Seductive Sedov

Acclaimed Russian-born opera singer Denis Sedov is at home on the concert stage and the light music circuit.

Denis Sedov 370 (photo credit: Courtesy)
Denis Sedov 370
(photo credit: Courtesy)
Denis Sedov, an accomplished bass singer, will perform two vocal recitals next week. Sedov, who lives in St. Petersburg, considers himself an Israeli. “I’m currently residing in the city of my birth,” he says, “but my mother lives in Israel, and I always try to combine family visits with performances.”
Says Sedov, who made aliya in 1991, “I planned to study conducting but missed the exams. But as a graduate of the Leningrad Choral College with honors, I was admitted to the vocal faculty of the Music Academy without exams.”
We will never know what the world of conducting has lost, but the world of singing has undoubtedly gained a lot.
“I begin counting my operatic career from 1994,” says Sedov, “when I was fortunate to be on the stage of the Israeli Opera production of Nabucco with conductor Daniel Oren. I shared the stage with such stars as Leo Nucci and Gena Dimitrova. Later I sang in The Barber of Seville with the Israeli Opera.”
In 1995 Sedov became one of only four non-American singers ever invited to join the prestigious Metropolitan Opera Young Artist Development Program and has since performed throughout the world: “Opera theaters of Santiago, Buenos Aires, San Francisco, Metropolitan, Chicago, Covent Garden, Opera Paris, Lyon, Munich – you name it,” recounts Sedov, switching from language to language – he is fluent in six.
“The role in Puccini’s La Boheme is my favorite because this opera is both dramatic and musically rich. I have also participated in eight different productions of this opera and will sing in the ninth in April in California. I also love Rossini’s operas, and as I am getting older and more mature, I would like to approach the more serious Verdian repertoire,” says the bass.
His other dream is to sing in Boris Godunov “if the opera world survives, of course,” he adds. “The opera world is going through the hard times,” he elaborates. “Opera theaters are being closed, the seasons are shortened, the budgets are cut, and many singers are unemployed. The other problem is that there are quite a few people who became singers because they have not had anything better to do with their lives. They have a certain knack for it, they are trained, but when problems start, they leave the profession and only those who were born to sing stay. But again, there are many and they are strong competition.”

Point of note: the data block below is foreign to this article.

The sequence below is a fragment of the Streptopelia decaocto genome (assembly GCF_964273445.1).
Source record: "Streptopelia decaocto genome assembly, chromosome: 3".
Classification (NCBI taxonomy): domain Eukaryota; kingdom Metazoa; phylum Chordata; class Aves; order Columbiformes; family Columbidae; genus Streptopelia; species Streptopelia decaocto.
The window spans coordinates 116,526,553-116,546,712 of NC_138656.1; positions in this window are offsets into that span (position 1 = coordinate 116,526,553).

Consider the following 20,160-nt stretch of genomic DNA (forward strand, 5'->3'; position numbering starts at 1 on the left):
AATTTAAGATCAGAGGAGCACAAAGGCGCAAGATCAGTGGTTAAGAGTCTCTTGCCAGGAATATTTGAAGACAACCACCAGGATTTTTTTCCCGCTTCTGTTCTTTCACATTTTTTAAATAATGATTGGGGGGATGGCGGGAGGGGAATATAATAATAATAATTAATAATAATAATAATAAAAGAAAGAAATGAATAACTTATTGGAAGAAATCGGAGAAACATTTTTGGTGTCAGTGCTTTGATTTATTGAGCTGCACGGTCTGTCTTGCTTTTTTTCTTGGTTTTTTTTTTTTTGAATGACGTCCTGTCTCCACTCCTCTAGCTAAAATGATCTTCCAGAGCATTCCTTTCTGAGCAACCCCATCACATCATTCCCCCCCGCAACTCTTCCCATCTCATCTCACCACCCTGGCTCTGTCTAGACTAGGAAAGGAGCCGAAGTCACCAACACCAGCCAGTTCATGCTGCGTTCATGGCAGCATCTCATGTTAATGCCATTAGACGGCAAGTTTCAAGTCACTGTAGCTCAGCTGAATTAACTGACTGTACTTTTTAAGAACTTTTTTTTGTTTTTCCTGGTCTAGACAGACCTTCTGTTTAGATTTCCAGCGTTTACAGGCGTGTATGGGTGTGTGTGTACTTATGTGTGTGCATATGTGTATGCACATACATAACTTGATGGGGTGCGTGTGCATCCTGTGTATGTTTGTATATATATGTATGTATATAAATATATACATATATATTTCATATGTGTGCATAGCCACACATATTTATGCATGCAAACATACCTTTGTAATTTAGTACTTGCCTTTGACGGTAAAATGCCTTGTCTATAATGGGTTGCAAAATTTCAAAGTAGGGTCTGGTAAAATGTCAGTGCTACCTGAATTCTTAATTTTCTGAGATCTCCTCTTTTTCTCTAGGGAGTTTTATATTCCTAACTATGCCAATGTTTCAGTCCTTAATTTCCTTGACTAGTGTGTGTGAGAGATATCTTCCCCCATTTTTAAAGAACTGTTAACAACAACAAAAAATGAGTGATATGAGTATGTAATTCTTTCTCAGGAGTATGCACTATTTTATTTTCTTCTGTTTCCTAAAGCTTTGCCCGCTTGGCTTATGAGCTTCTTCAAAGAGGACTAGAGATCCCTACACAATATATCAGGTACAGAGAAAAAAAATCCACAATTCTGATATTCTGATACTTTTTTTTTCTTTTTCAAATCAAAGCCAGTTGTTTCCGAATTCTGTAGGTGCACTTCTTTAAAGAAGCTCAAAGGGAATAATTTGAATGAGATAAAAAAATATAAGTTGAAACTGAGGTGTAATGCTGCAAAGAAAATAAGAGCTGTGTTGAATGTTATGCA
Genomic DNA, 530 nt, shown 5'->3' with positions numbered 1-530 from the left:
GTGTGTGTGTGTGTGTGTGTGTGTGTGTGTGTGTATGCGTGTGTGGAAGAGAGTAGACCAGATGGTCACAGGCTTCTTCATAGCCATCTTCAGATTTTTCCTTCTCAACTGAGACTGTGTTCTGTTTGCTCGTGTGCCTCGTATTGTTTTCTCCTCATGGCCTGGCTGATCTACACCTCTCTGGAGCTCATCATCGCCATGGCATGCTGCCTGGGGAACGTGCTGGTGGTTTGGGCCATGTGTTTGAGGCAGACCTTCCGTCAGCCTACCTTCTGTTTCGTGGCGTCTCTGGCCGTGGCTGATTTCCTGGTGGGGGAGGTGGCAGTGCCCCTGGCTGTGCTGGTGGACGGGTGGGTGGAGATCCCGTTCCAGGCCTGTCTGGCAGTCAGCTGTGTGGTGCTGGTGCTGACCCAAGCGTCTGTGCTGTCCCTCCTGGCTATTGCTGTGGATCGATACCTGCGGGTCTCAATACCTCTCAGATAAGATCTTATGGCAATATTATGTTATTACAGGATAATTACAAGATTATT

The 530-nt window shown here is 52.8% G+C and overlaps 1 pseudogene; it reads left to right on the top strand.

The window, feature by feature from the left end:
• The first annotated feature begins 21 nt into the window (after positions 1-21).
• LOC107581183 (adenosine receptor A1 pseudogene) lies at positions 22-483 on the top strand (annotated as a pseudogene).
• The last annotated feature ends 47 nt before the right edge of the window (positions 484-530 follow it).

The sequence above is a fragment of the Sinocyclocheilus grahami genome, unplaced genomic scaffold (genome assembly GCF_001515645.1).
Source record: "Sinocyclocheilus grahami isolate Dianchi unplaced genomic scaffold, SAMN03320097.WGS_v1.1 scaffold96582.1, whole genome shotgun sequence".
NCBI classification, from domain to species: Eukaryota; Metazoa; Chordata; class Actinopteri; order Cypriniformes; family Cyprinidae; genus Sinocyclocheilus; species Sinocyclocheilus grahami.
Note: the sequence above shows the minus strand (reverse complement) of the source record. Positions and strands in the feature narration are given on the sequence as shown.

Unwilling to be dependent on music institutions, especially in times of crisis, Sedov has developed an independent career in another musical field. In addition to his operatic and liturgical repertoire, he sings lighter music, accompanying himself on the guitar. “I perform a repertoire of Russian songs and other programs with a small ensemble. We travel everywhere. So we take off to Latin America and Canada.
Our program includes Argentinean tango, Brazilian samba, Neapolitan songs, French chansons, as well as hits by Dean Martin and Frank Sinatra, and I enjoy it a lot. In my other project, I perform with my college friend and we play bossa nova from the repertoires of Tom Jobim and Joao Gilberto.”
In Arad, Sedov will perform Russian songs and arias from Russian operas, accompanied by pianist Ella Passik. The Petah Tikva program includes opera arias.
Denis Sedov performs on February 3 at the Dolev Auditorium in Arad; February 4 at the Sharett Center in Petah Tikva at 8 p.m. For reservations: 0546-733-117